Any change in the balance between the quantity of energy absorbed compared to the amount emitted affects climate. The "greenhouse effect" is concerned with the infrared radiation given off by the earth. Part of this radiation is absorbed by the atmosphere, rather than being lost to space. The gases in the atmosphere that absorb infrared light primarily are water (H2), carbon dioxide (CO2), ozone (O3), nitrous oxide (NO2) and methane (CH4). The gases act as a sort of insulating blanket for the earth, in the same way they would act to lessen heat loss from a greenhouse, hence the name 'greenhouse effect'. It is estimated that the mean global surface temperature of the earth would be -25°C (-13°F) if not for the absorption of energy by carbon dioxide and water.
The concentration of water vapor in the atmosphere is higher than that of carbon dioxide. Consequently, most of this energy conservation is attributable to water. You can see this effect when you look at how temperature drops less on nights with heavy cloud cover as opposed to clear skies or when you consider how large the temperature difference between day and night is in places with lower relative humidity, like the desert.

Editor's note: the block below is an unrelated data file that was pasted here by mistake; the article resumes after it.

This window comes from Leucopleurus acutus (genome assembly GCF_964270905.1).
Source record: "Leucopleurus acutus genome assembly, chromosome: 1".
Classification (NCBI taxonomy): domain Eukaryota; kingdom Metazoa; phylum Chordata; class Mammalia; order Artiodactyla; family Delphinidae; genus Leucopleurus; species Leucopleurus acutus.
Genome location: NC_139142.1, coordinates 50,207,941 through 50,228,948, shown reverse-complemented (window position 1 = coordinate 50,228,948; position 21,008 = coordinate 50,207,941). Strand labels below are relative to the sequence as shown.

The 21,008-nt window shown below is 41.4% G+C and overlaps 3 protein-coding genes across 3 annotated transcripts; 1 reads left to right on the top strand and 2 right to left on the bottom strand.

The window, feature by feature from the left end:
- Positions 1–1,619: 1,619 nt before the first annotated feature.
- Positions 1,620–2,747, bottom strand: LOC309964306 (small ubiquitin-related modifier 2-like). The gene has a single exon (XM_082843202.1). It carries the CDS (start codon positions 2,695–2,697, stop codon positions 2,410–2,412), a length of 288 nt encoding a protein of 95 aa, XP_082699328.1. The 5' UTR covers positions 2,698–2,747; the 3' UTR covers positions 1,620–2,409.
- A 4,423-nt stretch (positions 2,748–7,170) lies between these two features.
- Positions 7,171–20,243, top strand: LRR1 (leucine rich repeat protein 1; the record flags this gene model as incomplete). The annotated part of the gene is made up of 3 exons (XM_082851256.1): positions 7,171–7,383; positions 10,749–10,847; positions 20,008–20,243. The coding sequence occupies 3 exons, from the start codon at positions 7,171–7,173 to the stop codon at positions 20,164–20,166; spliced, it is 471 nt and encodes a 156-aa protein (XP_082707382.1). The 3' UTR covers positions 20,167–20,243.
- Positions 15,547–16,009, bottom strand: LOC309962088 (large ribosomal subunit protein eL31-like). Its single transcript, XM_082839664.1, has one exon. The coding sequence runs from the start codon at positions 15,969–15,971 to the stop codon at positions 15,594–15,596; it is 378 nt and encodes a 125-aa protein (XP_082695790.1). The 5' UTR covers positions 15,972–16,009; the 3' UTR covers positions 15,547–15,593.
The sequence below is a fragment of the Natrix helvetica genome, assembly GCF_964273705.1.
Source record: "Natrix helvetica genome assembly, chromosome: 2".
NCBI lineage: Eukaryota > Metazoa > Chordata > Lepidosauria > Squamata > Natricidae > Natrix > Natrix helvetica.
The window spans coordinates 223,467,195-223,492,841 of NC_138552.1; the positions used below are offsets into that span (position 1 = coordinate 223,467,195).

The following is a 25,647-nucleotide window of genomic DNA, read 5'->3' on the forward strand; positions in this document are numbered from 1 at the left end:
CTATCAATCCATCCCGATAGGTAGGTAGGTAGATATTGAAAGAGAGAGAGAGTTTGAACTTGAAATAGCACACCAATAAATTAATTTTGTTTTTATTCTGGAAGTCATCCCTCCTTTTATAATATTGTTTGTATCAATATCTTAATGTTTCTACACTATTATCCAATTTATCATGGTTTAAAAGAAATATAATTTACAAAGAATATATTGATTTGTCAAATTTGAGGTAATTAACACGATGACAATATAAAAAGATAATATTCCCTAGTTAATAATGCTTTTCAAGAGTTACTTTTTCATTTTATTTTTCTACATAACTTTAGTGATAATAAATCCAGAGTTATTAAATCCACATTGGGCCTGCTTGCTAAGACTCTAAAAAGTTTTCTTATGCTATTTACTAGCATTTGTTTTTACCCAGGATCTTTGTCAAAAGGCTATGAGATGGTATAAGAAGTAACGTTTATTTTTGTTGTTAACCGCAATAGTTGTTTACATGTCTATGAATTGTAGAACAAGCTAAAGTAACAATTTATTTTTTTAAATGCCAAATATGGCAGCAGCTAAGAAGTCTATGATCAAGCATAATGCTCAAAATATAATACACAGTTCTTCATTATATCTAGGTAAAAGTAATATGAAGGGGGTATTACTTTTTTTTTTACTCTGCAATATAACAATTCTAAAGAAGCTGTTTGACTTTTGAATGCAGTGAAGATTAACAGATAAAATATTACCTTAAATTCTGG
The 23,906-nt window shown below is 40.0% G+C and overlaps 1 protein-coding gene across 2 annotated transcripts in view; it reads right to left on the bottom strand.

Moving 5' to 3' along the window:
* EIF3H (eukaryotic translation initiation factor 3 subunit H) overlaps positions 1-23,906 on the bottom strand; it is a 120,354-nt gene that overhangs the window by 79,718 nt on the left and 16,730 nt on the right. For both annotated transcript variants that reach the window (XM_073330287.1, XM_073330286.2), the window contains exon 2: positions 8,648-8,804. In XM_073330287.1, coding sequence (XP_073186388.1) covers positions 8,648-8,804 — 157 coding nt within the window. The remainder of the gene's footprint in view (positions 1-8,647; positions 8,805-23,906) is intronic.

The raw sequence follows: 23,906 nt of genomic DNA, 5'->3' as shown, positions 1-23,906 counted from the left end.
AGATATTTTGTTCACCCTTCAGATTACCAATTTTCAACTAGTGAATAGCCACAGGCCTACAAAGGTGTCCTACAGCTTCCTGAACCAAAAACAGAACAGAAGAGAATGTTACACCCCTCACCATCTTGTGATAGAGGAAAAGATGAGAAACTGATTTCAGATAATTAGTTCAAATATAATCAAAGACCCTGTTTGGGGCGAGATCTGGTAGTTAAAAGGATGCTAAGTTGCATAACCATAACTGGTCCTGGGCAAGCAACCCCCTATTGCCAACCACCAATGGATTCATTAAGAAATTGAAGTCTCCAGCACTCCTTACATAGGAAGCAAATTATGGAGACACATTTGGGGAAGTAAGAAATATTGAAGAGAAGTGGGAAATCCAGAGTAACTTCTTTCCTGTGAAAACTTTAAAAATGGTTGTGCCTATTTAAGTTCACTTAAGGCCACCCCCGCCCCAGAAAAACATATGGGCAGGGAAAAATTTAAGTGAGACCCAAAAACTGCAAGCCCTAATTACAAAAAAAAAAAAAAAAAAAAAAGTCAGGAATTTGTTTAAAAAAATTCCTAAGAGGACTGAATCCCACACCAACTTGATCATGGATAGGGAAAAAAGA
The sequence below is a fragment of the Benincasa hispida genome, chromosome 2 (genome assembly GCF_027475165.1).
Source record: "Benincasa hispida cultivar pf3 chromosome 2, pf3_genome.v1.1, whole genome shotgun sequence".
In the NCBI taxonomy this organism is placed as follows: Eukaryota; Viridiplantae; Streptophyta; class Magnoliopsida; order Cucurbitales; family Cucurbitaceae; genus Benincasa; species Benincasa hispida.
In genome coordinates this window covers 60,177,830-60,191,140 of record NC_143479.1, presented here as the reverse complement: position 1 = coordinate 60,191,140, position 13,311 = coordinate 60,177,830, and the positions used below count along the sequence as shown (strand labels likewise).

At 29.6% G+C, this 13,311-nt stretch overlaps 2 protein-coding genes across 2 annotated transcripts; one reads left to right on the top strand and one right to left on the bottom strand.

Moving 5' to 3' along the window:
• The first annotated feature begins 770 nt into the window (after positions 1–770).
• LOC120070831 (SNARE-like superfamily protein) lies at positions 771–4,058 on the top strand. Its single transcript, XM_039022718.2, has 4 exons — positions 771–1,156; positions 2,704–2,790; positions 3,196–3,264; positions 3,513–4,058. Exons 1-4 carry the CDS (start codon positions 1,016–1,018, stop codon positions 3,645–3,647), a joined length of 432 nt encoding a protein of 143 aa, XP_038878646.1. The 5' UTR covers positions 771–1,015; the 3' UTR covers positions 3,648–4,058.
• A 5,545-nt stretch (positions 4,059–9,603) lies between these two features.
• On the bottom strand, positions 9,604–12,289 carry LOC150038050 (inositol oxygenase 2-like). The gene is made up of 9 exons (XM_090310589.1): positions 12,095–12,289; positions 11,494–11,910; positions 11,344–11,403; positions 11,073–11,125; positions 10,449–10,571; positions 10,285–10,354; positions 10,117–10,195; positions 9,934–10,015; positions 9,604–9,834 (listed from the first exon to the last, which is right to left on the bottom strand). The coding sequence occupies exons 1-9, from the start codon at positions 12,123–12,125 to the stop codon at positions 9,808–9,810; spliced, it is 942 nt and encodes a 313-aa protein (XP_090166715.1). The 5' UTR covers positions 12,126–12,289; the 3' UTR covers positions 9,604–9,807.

Although the concentration of carbon dioxide in the atmosphere is low (~375 ppm in 2005), it has been increasing appreciably over time. A century ago, the carbon dioxide concentration was less than 300 ppm. Human activites are accountable for this increase, including consumption of fossil fuels and extensive clearing of land (less carbon dioxide can be consumed by photosynthesis). Changes in the levels of carbon dioxide in the atmosphere are associated with changes in the earth's climate.